Inquiring about the financial crisis

by Dan Krell © 2010

If you’re still wondering about the cause of the financial crisis, don’t worry- the Financial Crisis Inquiry Commission (FCIC) is [still] looking into it. The Fraud Enforcement and Recovery Act of 2009 established the FCIC to examine the causes of the financial and economic crisis within the United States and submit its findings to the President on December 15th, 2010. The Commission is comprised of ten congressionally appointed members who are “prominent private citizens with significant experience in banking, market regulation, taxation, finance, economics, housing, and consumer protection.”

The Commission is charged with twenty-two areas of inquiry. Some of those areas that are related to the housing market include: monetary policy and credit; the concept that certain institutions are “too-big-to-fail”; fraud and abuse in the financial sector, including fraud and abuse towards consumers in the mortgage sector; legal and regulatory structure governing investor and mortgagor protection; financial institution reliance on numerical models (including risk models and credit ratings); the legal and regulatory structure of the United States housing market; lending practices, and securitization (including transferring risk). To do its job, the Commission is given the authority to hold hearings, issue subpoenas, and refer anyone who violated the law (with regard to the financial crisis) to the U.S. or State Attorney General.

Although Last week’s testimony of former Federal Reserve Chairman Alan Greenspan made headlines, not only because of the sometimes seemingly antagonistic questioning and defensive responses, the back and forth garnered the highly publicized “Greenspan sound bites” such as: “congress has amnesia” and “I was right 70% of the time.” As his testimony came to a close, a power outage dimmed the lights and disabled the microphones; which the Chairman of the FCIC attributed to Greenspan’s “lights out performance.”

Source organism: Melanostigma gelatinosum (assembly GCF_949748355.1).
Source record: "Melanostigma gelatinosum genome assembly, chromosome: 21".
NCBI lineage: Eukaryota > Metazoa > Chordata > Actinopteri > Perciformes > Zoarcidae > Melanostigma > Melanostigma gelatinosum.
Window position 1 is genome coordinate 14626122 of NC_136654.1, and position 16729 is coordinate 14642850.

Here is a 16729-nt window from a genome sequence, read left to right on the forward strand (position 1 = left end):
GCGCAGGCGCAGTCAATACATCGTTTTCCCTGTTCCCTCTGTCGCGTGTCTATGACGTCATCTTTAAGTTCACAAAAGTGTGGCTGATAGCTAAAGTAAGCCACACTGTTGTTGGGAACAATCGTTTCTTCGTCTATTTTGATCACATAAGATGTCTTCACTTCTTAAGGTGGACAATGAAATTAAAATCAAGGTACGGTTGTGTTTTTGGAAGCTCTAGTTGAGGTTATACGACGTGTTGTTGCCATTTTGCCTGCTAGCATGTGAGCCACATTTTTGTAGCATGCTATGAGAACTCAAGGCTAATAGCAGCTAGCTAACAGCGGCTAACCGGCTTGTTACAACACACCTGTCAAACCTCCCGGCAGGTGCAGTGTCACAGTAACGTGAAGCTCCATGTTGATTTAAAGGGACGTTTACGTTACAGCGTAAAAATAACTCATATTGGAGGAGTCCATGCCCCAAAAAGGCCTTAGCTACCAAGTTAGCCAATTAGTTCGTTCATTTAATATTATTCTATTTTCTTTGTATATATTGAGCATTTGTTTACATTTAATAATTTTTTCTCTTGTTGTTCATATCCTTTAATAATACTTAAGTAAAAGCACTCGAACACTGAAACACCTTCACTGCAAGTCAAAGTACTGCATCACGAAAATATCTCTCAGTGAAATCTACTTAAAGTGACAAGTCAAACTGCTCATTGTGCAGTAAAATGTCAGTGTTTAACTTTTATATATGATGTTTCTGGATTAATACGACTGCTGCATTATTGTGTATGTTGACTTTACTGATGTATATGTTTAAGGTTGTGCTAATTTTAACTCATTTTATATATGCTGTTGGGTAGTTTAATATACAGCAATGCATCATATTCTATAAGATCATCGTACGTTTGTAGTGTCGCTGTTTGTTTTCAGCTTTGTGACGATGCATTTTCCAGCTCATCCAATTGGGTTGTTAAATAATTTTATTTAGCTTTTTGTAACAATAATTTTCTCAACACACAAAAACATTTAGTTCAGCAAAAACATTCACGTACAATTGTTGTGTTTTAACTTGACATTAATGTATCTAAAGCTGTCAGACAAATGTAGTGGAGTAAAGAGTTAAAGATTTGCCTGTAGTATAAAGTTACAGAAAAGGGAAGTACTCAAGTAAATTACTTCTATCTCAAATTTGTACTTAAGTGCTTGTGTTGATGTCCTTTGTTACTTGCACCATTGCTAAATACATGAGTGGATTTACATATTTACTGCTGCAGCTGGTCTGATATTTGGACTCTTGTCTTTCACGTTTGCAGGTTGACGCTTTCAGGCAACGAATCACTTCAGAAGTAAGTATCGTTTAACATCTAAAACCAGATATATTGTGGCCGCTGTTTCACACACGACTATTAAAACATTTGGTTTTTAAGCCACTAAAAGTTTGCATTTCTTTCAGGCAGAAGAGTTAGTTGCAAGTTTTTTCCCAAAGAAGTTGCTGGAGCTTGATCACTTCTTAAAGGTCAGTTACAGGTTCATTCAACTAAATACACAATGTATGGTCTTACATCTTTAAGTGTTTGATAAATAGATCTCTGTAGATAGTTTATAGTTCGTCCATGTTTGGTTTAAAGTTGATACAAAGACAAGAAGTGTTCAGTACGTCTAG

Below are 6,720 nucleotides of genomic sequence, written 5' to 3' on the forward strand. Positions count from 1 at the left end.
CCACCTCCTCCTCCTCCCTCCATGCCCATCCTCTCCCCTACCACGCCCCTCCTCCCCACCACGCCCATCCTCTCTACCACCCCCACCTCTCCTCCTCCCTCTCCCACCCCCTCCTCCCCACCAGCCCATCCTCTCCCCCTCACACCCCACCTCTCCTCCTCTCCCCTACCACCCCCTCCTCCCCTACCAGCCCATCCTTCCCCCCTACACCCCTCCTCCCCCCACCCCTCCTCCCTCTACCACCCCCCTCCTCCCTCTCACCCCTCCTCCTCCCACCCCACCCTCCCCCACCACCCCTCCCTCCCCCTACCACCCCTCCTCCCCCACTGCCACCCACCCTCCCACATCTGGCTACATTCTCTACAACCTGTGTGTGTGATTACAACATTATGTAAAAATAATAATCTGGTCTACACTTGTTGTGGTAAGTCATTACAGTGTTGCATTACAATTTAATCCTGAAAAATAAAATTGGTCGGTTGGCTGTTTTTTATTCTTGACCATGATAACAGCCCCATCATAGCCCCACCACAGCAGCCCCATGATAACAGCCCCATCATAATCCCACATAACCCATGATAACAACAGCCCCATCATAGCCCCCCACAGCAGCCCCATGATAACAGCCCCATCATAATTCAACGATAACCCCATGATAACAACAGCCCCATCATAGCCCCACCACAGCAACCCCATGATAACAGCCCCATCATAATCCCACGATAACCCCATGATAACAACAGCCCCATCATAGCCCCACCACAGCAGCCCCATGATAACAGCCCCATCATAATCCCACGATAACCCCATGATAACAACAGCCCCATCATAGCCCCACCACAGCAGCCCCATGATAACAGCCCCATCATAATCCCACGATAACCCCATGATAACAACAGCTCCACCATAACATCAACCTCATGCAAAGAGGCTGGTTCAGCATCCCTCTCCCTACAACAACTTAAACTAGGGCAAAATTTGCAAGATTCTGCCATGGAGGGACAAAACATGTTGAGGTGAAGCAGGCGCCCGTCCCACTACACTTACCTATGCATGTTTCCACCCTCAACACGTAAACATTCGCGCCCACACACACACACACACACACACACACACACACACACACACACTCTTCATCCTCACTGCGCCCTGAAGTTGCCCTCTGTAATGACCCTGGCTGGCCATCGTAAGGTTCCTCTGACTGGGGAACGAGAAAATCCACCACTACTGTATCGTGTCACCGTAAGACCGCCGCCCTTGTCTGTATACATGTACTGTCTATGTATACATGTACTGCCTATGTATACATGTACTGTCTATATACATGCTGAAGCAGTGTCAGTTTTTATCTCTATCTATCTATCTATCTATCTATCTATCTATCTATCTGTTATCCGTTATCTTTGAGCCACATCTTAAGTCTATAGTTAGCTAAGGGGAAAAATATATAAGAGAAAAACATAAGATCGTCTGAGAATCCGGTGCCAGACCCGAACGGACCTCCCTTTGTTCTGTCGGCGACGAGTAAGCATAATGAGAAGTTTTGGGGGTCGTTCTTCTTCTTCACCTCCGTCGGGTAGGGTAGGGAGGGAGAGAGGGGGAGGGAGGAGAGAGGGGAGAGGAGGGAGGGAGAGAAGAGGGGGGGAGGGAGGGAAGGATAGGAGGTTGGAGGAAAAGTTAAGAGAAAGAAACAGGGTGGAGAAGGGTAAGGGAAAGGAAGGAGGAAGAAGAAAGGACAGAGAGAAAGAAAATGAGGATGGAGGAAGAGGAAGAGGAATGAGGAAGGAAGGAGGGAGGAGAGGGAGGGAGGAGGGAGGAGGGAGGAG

Throughout his testimony and questioning, Mr. Greenspan cited a string of temporal events that may have led to the crisis, which included: higher affordable housing goals set in 2000; huge accumulations of subprime loans by Fannie Mae and Freddie Mac (to meet the new goals); and the increased European demand for subprime financed Collateralized Debt Obligations (CDO).

According to Mr. Greenspan’s testimony, subprime loans were not a major problem before 2002 because they were a small sector of the market. However, after new affordable housing guidelines were set, the subprime market grew rapidly (which may have also been the cause of rapid appreciation of home prices). He stated that if Fannie Mae and Freddie Mac had not accumulated the huge amounts of subprime loans (the accumulation was a contrast to their intended function); they probably would not have failed. Additionally, those subprime loans were graded “AAA” (rather than subprime) which probably increased the European appetite for the CDO’s (because of the unusual high yields for the grade). Mr. Greenspan differentiated the recent financial crisis from the Great Depression by saying that the recent financial crisis was “the greatest financial crisis” due to short term availability of funds; but the Great Depression was “the greatest economic crisis.”

So far, the FCIC has held two hearings and a forum of academic experts who presented working papers of their research on the causes that led up to the crisis.

Originally published at

This article is not intended to provide nor should it be relied upon for legal and financial advice. Using this article without permission is a violation of copyright laws. Copyright © 2010 Dan Krell

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